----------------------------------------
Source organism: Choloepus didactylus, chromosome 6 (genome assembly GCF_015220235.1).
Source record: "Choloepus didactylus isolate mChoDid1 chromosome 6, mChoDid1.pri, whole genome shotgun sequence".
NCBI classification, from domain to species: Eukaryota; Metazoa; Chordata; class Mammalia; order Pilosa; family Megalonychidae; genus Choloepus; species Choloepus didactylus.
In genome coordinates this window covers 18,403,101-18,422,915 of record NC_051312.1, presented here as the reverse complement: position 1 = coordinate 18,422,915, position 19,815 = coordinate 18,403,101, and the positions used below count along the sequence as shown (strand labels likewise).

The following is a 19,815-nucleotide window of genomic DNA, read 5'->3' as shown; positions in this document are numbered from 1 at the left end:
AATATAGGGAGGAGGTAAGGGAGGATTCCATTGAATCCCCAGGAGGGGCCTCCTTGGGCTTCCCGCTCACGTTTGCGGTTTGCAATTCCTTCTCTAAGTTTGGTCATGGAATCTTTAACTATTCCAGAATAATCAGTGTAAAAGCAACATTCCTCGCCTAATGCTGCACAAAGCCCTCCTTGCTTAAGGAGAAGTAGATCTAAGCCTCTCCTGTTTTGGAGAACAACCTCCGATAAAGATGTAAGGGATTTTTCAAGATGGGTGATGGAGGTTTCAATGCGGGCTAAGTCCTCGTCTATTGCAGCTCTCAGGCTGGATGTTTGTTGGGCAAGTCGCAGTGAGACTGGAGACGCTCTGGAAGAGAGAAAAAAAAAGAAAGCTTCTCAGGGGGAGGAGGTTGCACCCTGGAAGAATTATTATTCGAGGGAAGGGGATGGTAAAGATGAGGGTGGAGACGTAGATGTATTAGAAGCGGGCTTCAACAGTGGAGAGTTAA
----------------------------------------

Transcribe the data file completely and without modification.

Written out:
Source organism: Choloepus didactylus, chromosome 6 (genome assembly GCF_015220235.1).
Source record: "Choloepus didactylus isolate mChoDid1 chromosome 6, mChoDid1.pri, whole genome shotgun sequence".
NCBI classification, from domain to species: Eukaryota; Metazoa; Chordata; class Mammalia; order Pilosa; family Megalonychidae; genus Choloepus; species Choloepus didactylus.
In genome coordinates this window covers 18,403,101-18,422,915 of record NC_051312.1, presented here as the reverse complement: position 1 = coordinate 18,422,915, position 19,815 = coordinate 18,403,101, and the positions used below count along the sequence as shown (strand labels likewise).

The following is a 19,815-nucleotide window of genomic DNA, read 5'->3' as shown; positions in this document are numbered from 1 at the left end:
AATATAGGGAGGAGGTAAGGGAGGATTCCATTGAATCCCCAGGAGGGGCCTCCTTGGGCTTCCCGCTCACGTTTGCGGTTTGCAATTCCTTCTCTAAGTTTGGTCATGGAATCTTTAACTATTCCAGAATAATCAGTGTAAAAGCAACATTCCTCGCCTAATGCTGCACAAAGCCCTCCTTGCTTAAGGAGAAGTAGATCTAAGCCTCTCCTGTTTTGGAGAACAACCTCCGATAAAGATGTAAGGGATTTTTCAAGATGGGTGATGGAGGTTTCAATGCGGGCTAAGTCCTCGTCTATTGCAGCTCTCAGGCTGGATGTTTGTTGGGCAAGTCGCAGTGAGACTGGAGACGCTCTGGAAGAGAGAAAAAAAAAGAAAGCTTCTCAGGGGGAGGAGGTTGCACCCTGGAAGAATTATTATTCGAGGGAAGGGGATGGTAAAGATGAGGGTGGAGACGTAGATGTATTAGAAGCGGGCTTCAACAGTGGAGAGTTAA